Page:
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'The era of coalitions will continue'

April 8, 2009
As a student of political science, how do you see the coming elections?

There are three camps in this election. One is the BJP-led NDA, the second is the Congress-led UPA, and the third is those who left the UPA, those who have not accepted anyone, those who want their own, they have their own problems. They are working as a Third Front.

On one side we have the family-oriented ideology of the Congress, another side we have money power, and then we have the nationalist ideology of the BJP. This is inevitable.

As the election nears, polarisation will happen, towards the BJP-led camp or the Congress-led camp. The rest are inconsequential, nothing much will happen.

And I am seeing it clearly that the nation wants a strong government, the nation is waiting for an experienced, strong leader.

For all these reasons... on the other hand, the failures of the government, price rise, unemployment, and their many false promises.

I can understand if the nation's expectations are not fulfilled, but when the government's promises are not fulfilled -- I am unable to swallow it.

They first said we will provide employment to 1.5 crore people, but are now saying that five lakh people will lose jobs. This is a major contradiction! They say -- we are the government of the aam-aadmi (common man), but they have been unable to halt price rise. In Atalji's time, when his government demitted office, onions were sold at Rs 8 a kg, today it costs Rs 16 a kg. Cooking gas cylinder was available for Rs 270, today it costs Rs 370. Their failures are linked to the aam-aadmi.

Security is an important issue, how do you propose to deal with security when the Taliban is poised to take over over all of Pakistan, they have reached Karachi. Naturally, the common man is perturbed.

Bhai, who do we trust to safeguard us? Like this there are many reasons why they are rejecting the UPA or Manmohan Singh.

Do you think the era of coalition governments in India will soon come to an end?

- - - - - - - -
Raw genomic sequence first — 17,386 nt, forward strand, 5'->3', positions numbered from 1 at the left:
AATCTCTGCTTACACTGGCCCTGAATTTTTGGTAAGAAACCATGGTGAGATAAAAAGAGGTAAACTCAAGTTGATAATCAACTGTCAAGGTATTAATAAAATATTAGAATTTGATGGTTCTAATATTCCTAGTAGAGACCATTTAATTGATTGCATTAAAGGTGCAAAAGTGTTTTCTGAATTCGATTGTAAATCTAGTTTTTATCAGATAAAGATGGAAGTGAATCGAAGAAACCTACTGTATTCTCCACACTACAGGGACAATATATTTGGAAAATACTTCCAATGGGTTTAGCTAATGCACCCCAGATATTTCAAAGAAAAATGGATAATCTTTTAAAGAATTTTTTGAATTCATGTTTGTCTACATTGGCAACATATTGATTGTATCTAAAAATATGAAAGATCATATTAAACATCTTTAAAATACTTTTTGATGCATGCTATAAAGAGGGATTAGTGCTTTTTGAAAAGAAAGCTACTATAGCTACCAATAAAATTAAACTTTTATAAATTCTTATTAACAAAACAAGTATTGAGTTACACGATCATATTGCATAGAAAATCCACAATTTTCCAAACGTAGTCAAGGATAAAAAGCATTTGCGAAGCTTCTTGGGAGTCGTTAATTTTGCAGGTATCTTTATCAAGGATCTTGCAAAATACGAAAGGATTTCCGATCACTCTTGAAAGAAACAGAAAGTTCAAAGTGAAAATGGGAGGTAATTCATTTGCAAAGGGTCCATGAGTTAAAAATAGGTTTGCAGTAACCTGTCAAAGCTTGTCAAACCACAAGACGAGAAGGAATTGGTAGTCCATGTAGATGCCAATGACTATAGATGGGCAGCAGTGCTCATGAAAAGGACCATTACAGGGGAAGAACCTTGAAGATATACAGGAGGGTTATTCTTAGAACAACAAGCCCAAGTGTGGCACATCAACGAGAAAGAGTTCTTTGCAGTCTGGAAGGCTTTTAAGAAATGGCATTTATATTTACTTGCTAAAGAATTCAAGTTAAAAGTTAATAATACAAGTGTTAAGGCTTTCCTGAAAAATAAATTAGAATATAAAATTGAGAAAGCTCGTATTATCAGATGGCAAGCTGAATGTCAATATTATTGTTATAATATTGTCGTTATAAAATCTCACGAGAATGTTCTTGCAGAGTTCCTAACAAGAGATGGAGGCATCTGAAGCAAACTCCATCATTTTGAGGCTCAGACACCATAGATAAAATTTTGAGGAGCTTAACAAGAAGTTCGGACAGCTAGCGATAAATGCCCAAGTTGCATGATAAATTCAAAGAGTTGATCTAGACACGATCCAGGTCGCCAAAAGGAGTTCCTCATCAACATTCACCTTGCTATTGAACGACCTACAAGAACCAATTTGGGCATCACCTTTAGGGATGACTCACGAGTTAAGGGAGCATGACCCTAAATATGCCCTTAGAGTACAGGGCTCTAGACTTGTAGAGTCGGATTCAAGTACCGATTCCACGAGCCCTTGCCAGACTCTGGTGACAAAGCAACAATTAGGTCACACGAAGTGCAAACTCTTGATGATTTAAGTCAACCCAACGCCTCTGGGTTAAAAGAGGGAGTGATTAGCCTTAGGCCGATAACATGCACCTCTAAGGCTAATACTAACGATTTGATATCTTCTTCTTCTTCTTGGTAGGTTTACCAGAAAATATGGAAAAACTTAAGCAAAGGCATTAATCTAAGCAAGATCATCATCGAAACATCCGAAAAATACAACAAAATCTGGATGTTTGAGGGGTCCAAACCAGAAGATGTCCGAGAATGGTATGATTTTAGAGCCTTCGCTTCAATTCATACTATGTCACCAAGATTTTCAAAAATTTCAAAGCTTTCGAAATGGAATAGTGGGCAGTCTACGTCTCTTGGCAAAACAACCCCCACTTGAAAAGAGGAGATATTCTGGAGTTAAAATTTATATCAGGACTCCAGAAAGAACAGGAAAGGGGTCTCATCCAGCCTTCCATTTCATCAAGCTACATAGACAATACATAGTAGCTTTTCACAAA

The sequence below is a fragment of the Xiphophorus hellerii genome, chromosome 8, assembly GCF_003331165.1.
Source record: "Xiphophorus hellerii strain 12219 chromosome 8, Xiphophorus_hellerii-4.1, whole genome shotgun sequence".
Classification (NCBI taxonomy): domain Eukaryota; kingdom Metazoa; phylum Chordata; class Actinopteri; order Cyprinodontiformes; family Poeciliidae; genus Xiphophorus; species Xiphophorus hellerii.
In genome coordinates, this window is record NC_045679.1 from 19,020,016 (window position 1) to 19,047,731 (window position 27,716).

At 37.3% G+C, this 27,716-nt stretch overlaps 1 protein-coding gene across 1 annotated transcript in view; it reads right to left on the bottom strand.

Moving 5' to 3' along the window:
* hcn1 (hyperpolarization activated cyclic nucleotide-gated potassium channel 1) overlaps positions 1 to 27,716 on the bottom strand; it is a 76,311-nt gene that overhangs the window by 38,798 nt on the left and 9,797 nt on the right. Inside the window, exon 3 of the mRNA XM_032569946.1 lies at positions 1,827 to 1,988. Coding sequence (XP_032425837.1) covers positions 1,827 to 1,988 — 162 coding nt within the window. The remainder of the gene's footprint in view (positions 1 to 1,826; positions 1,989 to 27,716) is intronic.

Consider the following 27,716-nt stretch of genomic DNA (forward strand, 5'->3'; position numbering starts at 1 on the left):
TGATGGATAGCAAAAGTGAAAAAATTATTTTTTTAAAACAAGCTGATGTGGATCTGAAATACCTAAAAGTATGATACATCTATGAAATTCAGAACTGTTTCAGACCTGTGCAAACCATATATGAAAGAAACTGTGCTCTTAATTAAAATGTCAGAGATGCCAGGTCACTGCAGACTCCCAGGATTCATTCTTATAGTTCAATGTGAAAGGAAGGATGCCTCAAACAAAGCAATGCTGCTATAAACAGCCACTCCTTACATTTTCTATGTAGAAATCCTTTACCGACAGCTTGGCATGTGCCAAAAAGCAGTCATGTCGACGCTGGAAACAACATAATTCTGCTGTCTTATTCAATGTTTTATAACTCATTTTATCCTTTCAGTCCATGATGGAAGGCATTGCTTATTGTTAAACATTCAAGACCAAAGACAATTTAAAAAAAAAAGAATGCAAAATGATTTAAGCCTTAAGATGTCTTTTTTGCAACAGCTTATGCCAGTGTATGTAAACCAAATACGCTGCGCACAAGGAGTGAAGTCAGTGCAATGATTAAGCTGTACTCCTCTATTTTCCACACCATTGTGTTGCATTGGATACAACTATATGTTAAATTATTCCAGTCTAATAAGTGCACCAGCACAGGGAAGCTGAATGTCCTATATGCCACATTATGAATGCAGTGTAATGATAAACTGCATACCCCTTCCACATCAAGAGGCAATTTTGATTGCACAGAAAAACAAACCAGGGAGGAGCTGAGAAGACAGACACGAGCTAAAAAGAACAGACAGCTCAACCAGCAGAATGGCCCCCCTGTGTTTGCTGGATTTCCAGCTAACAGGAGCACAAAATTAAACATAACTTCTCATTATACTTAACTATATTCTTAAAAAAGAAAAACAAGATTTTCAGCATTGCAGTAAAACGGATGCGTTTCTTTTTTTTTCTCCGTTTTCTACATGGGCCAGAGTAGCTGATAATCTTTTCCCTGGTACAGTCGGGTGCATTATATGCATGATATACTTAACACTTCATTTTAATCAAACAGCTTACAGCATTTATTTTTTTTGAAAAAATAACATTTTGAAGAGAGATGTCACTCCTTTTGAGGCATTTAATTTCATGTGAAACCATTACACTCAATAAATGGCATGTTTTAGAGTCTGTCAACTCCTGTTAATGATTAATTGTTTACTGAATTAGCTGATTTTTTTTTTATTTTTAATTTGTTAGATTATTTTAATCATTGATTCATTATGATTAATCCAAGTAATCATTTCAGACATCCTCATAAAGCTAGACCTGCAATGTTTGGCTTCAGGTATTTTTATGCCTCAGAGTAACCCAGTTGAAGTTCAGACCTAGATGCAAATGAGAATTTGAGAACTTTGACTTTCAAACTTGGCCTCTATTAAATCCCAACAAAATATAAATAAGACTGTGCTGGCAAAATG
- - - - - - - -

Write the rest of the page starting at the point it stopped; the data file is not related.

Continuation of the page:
The era of coalitions will continue, but it will be good if the national party is strong and the regional parties add to that strength. That will be the best model.

Atal Bihari Vajpayee had given us such a model for governance -- first you arrive at a consensus in the Cabinet and then you take decisions. That was the best model.

How do you explain the fact that both Gujarat and Uttar Pradesh have opted for a stable one-party government while the country itself chooses coalitions?

The two are different. If you start comparing the states versus the Centre, the point is regional aspirations are growing, and I think national parties will have to address it and carry everyone along. They will have to keep in mind the development-related issues of the smaller states.

What are the deficiencies in our democracy, in your opinion, and how can it be rectified?

I think after independence we have laid greater emphasis on right, and less emphasis on duty. It would be better if we give more emphasis to duty.

In Gujarat, for instance, I have laid emphasis on a public-private partnership, like with rainwater harvesting, I involve the public. Because crores are helping, my rainwater harvesting is doing well. I have aroused the sense of duty in them, and if the same can be done nationwide it will be good.

For us democracy has become a vote-giving exercise, and we give out five-year contracts to run the government. We ask for accountability after five years. But I think this way we have extracted only the least from democracy. I believe that in everything we do, the people's involvement should be there.

After voting the people and government go their different ways -- this is not acceptable. Gujarat has developed the model where the public has a stake in everything, the people are carried along in everything.

Also see: For 4 Lok Sabha seats, Modi stakes his reputation | Check out our complete coverage: India Votes 2009
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